There was a pair of bumsters buried in the show, and a Pearly Queen bodysuit, and a print originally developed for 1995′s Highland Rape collection, all of them obvious tips of the cap to a McQueen past that is already distant. But Burton never lost herself in nostalgia. Lee’s family background resolved him to empower women, and that has always been an easy mandate for Burton to elaborate upon. Her own icon for her last collection was Elizabeth I. A dress of “Tudor lace” delicately layered golden oak leaves to create something you might imagine as an Elizabethan effect. But the Tudor rose was also exploded into petalled silk dresses that had a distinctly vulvic resonance. It was a typically fearless final flourish from Burton, well in keeping with the spirit of the man whose legacy she has nourished and expanded for 13 years. Beat that, her flourish said. Because if you can’t, Burton will, wherever she ends up.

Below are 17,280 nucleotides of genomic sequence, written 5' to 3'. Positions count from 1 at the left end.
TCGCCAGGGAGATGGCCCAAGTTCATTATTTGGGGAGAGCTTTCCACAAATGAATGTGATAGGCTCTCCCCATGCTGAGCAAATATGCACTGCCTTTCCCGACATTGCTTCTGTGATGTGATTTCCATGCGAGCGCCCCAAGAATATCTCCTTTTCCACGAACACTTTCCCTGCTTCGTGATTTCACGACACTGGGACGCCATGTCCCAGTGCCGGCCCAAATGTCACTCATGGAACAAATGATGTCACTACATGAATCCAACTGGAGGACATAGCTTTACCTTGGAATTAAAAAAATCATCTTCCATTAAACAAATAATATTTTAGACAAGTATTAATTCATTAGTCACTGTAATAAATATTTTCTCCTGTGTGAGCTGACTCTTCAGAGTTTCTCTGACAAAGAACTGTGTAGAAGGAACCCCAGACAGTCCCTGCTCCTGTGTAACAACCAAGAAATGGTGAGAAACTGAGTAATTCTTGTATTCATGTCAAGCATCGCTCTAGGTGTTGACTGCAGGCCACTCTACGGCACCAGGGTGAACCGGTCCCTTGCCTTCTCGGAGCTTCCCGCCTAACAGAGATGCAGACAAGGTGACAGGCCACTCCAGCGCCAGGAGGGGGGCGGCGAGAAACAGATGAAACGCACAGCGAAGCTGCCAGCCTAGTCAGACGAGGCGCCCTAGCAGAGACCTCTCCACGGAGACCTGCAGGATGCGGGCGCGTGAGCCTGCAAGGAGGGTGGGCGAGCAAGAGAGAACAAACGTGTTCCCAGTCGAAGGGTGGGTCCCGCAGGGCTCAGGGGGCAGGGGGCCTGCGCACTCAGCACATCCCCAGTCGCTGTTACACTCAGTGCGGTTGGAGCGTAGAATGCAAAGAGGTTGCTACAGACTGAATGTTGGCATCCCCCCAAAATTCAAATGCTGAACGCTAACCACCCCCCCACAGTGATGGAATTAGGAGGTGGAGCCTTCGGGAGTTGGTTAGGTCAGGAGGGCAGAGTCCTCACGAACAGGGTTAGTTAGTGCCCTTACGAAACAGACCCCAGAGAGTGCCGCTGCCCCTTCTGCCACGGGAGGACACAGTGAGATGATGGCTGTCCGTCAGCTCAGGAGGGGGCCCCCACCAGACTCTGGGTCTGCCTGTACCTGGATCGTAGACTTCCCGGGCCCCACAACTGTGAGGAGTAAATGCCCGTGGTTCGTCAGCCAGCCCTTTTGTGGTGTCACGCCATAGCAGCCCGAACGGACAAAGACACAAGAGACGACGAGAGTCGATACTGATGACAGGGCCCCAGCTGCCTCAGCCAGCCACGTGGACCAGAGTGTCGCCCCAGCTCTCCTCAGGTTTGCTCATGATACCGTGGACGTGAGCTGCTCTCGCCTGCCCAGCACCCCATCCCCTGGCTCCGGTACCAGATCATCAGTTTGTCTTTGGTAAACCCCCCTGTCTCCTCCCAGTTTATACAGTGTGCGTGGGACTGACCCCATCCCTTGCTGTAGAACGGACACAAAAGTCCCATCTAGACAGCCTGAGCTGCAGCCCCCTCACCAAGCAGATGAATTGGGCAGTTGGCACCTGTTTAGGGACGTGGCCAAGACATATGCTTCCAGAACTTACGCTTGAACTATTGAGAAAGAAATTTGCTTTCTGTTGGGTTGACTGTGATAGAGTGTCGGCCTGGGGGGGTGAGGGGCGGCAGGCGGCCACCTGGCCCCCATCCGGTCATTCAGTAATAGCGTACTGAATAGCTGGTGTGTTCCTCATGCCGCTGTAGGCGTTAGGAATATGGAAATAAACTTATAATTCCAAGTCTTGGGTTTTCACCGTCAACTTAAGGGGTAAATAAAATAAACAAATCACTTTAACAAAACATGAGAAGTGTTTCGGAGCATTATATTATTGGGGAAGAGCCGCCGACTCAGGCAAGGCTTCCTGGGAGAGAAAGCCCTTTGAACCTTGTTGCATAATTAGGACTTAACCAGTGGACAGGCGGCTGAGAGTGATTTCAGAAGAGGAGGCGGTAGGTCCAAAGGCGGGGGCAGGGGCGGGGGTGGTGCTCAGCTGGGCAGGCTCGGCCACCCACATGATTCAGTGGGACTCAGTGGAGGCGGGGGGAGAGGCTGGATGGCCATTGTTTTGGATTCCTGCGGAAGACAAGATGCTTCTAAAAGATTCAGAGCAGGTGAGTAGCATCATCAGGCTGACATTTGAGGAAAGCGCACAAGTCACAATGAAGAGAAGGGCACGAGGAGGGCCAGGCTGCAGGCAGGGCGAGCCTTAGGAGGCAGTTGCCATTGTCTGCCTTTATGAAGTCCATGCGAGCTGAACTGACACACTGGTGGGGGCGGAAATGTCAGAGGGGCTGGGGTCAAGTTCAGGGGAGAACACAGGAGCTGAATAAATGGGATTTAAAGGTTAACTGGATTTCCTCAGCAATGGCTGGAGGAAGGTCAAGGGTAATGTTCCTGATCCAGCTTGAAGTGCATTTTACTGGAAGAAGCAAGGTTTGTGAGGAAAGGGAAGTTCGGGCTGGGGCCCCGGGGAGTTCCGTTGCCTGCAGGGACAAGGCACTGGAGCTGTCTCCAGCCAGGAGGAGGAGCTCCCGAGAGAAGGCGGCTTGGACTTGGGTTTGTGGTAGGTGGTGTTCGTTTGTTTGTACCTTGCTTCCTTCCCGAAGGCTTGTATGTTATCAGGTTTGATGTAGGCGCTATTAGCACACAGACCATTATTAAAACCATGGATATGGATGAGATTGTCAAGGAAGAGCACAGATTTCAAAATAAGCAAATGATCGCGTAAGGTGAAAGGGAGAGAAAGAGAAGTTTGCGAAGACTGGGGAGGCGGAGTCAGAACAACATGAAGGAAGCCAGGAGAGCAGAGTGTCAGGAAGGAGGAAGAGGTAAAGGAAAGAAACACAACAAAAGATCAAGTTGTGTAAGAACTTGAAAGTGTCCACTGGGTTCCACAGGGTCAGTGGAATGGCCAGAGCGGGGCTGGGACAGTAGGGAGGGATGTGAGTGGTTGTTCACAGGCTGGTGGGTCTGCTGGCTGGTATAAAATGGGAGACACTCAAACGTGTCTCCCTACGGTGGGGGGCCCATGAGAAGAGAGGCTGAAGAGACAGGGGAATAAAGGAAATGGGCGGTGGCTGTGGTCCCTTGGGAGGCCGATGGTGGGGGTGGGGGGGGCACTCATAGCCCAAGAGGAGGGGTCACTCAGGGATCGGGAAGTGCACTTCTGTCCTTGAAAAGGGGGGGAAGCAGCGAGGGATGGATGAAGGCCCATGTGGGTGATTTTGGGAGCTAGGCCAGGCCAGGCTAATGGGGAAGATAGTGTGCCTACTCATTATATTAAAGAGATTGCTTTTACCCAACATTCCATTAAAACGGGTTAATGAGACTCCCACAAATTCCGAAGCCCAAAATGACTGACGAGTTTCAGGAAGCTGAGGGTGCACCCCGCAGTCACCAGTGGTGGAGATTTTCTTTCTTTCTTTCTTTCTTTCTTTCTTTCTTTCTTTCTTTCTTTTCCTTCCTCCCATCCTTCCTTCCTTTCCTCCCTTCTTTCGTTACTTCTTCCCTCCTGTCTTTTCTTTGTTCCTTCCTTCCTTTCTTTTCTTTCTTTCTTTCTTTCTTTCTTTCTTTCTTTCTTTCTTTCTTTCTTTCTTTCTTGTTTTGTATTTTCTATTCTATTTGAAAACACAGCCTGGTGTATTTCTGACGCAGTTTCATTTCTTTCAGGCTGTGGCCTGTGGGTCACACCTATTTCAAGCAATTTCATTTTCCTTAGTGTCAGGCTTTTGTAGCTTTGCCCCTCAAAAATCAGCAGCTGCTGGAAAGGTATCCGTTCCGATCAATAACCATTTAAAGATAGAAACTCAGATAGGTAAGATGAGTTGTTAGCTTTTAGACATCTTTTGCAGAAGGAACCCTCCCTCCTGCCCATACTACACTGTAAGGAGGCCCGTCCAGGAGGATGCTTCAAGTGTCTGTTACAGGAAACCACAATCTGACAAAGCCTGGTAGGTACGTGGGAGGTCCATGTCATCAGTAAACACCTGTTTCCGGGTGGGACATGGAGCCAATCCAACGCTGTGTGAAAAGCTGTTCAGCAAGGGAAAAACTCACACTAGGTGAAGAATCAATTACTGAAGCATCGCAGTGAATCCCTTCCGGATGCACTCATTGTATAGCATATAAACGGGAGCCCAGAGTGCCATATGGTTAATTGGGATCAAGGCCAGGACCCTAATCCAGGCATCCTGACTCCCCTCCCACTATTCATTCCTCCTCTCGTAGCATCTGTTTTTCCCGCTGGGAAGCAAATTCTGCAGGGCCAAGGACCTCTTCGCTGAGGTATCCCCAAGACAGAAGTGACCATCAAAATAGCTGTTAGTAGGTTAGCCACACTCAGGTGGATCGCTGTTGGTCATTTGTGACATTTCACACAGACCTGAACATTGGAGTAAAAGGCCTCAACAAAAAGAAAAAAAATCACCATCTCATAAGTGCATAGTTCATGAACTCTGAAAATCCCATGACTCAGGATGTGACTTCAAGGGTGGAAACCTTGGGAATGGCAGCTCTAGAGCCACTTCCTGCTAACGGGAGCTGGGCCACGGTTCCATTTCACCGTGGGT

Her tenure at McQueen pales beside Rei Kawakubo who established her label Comme des Garçons in 1969. Over the course of the subsequent five decades, she has established herself as the unimpeachable lodestone of fashion avant-garderie, and the often obtuse answer to her own questions. But maybe it’s time to change the questions, so that there is some kind of illumination in the answer. Saturday’s show elicited this statement: “To break free of the gloomy present, I hope to present a bright and light future.” Maybe not as gnomic as usual (happy to retire that word, by the way) but apply it to the actual clothes and the vision blurred.